To show that triage rates don't vary much across scans, we calculated separate rates for the initial scan and for all 76 subsequent scans taken together. The relative rankings of checkers remained fairly consistent across the two populations, with a Spearman's rank correlation of 0.79. For this calculation, we excluded the 2 checkers with the highest false positive rates (√ symbol) due to their aberrant drop-offs, which Result 8 will discuss, and checkers with too few reports ( symbol).
Result 2: Bug reports in younger files are more likely to be triaged
From 2002 to 2007, the Linux codebase grew linearly by 173 new files each month (on average, 326 files were added and 153 deleted each month). The linear regression line (not pictured here) fits almost perfectly, with adjusted R-squared of 0.992 (1.0 is a perfect positive linear correlation). Files are typically quite active during their first year of life, receiving up to twice as many patches during that year than during their subsequent years. Developers are more interested in bug reports for these younger, more active files than for older files:
"My gut feeling says that [result] is probably right. More often the people involved in creating those [younger] files will still be active kernel developers, and still interested in the area those files cover." (Dev B)
If we split files into two groups by their age at the time of each bug report using some reasonable cutoff between "young" and "old" files (say, 2 years) and then count the numbers of triaged and un-triaged reports affecting files within each group, we find that 71% of bug reports affecting young files are triaged, versus only 54% of reports affecting old files. We used a chi-square test2 to establish statistical significance: The probability a difference of this magnitude appearing by chance is nearly zero ( ).
However, the choice of 2 years as a threshold is somewhat arbitrary and could have been made to maximize the apparent disparity in triage rates, so we performed the same calculations for a wide range of age thresholds and plotted the triage rates for old and young files with each threshold along the x-axis in Figure 1. For all choices of thresholds within the range of our dataset (points along the x-axis), older files (marked by +) had a lower triage rate than younger files (marked by -). The differences are all significant with p < 0.01 in a chi-square test.
Result 3: Bug reports in smaller files are more likely to be triaged
Our dataset consists of 14,646 .c source files added between 2002 and 2007; out of these, 68% had less than 500 lines, 86% less than 1000 lines, and 95% less than 2000 lines. Figure 2 shows that, for most thresholds, reports in smaller files (marked with -) are more likely to be triaged than those in larger files (marked with +). The disparity is not as large as that for age, though; thresholds below 1000 lines result in differences that fail to achieve statistical significance at p = 0.01 in a chi-square test (denoted by grayed-out symbols in Figure 2).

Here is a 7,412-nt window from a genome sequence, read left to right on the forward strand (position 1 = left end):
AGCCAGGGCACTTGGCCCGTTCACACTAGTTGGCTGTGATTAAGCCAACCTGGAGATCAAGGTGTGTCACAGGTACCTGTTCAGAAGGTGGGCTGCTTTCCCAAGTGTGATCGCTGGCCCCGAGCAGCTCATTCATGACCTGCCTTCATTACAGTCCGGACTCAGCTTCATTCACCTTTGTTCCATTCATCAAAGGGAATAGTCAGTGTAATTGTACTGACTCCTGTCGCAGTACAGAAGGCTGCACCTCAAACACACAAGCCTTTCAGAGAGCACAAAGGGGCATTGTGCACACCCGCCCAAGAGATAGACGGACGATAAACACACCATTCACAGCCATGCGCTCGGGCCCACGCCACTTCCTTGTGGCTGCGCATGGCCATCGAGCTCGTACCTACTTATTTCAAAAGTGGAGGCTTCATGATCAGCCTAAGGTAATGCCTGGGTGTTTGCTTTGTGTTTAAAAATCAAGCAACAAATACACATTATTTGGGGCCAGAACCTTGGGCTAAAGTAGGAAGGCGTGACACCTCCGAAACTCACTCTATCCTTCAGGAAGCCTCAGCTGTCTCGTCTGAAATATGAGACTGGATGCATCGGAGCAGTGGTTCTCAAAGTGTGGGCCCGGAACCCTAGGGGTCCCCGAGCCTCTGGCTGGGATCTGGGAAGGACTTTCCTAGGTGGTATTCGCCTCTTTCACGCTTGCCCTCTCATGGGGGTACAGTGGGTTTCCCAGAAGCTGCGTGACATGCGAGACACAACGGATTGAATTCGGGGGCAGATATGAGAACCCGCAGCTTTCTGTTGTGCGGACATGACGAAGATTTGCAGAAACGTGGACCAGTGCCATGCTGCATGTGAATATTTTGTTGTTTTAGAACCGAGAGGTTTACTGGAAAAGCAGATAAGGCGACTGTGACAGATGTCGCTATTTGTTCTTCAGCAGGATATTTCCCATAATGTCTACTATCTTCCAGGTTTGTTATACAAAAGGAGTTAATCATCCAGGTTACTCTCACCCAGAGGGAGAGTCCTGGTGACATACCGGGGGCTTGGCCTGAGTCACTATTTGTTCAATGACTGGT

One developer offered these possible causes:
"Possibly, perhaps due to the buried in warnings syndrome. Perhaps also because smaller files are easier to modify." (Dev C)
Developers can be overwhelmed when viewing too many reports at once, becoming "buried in warnings". Smaller files usually contain fewer reports, so developers might be more willing to triage reports in those files.
Also, smaller files are easier to understand and modify since they usually have fewer functions and implement simpler and more self-contained features. When Phang et al. performed a user study where subjects triaged bug reports from a static analysis tool, they found that complexity of program paths and inter-procedural control flow made the triaging task more difficult .
Result 4: Triage rates vary across kernel sub-systems
Table 2 shows triage rates for files in different sub-systems (split by top-level directory). As expected, core kernel files had the highest triage rate (in addition to files in the kernel/ directory, we also included arch/ since it contains many architecture-specific core kernel files). Also, reports in core kernel and memory management (mm/) code were triaged much faster than reports in larger sub-systems that contain some more obscure code (e.g., there are numerous rarely-deployed drivers, filesystems, and network protocols). Surprisingly, driver bugs had the second highest triage rate; many drivers are rarely used and aren't actively maintained, so we expected far fewer driver bugs to be triaged.
Independence of factors: A problem that arises when presenting a series of single-variable correlations (like we've done in this section for factors that correlate with triage rates) is that these factors might be cross-correlated, thereby diminishing the validity of the results.
To show that our factors have independent effects, we built a logistic regression model3 to predict whether particular Coverity Scan reports will be triaged; we describe our model's details in a technical report . We used the four factors in this section -- checker type, file age, file size, and sub-system -- in our model. We determined that all factors had independent effects by incrementally adding each one to an empty model and observing that the model's deviance (error) decreases by a statistically significant amount for all added factors (a standard technique called Analysis of Deviance). Checker type was the strongest factor because it decreased our model's deviance by the greatest amount.